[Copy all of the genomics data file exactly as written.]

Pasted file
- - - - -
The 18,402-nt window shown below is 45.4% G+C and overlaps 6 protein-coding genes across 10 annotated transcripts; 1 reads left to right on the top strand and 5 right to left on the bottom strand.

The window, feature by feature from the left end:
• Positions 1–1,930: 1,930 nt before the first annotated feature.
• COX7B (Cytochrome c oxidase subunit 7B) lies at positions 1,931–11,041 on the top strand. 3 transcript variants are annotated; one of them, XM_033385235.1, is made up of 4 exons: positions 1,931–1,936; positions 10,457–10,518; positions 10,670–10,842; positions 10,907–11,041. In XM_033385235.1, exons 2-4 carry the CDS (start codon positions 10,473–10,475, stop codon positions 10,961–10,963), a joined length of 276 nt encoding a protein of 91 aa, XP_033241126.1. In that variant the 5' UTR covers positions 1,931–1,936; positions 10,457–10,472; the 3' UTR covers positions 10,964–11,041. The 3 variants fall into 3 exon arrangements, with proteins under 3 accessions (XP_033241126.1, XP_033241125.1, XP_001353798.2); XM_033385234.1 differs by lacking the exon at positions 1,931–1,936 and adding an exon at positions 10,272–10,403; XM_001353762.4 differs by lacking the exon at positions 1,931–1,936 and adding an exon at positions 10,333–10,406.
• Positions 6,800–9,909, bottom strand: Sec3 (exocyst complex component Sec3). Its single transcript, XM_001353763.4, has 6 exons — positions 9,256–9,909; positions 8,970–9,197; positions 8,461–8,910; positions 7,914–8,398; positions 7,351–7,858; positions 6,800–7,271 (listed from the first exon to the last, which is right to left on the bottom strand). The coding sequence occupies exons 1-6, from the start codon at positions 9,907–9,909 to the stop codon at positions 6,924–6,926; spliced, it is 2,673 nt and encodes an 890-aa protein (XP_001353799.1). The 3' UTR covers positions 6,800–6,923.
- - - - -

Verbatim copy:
The 18,402-nt window shown below is 45.4% G+C and overlaps 6 protein-coding genes across 10 annotated transcripts; 1 reads left to right on the top strand and 5 right to left on the bottom strand.

The window, feature by feature from the left end:
• Positions 1–1,930: 1,930 nt before the first annotated feature.
• COX7B (Cytochrome c oxidase subunit 7B) lies at positions 1,931–11,041 on the top strand. 3 transcript variants are annotated; one of them, XM_033385235.1, is made up of 4 exons: positions 1,931–1,936; positions 10,457–10,518; positions 10,670–10,842; positions 10,907–11,041. In XM_033385235.1, exons 2-4 carry the CDS (start codon positions 10,473–10,475, stop codon positions 10,961–10,963), a joined length of 276 nt encoding a protein of 91 aa, XP_033241126.1. In that variant the 5' UTR covers positions 1,931–1,936; positions 10,457–10,472; the 3' UTR covers positions 10,964–11,041. The 3 variants fall into 3 exon arrangements, with proteins under 3 accessions (XP_033241126.1, XP_033241125.1, XP_001353798.2); XM_033385234.1 differs by lacking the exon at positions 1,931–1,936 and adding an exon at positions 10,272–10,403; XM_001353762.4 differs by lacking the exon at positions 1,931–1,936 and adding an exon at positions 10,333–10,406.
• Positions 6,800–9,909, bottom strand: Sec3 (exocyst complex component Sec3). Its single transcript, XM_001353763.4, has 6 exons — positions 9,256–9,909; positions 8,970–9,197; positions 8,461–8,910; positions 7,914–8,398; positions 7,351–7,858; positions 6,800–7,271 (listed from the first exon to the last, which is right to left on the bottom strand). The coding sequence occupies exons 1-6, from the start codon at positions 9,907–9,909 to the stop codon at positions 6,924–6,926; spliced, it is 2,673 nt and encodes an 890-aa protein (XP_001353799.1). The 3' UTR covers positions 6,800–6,923.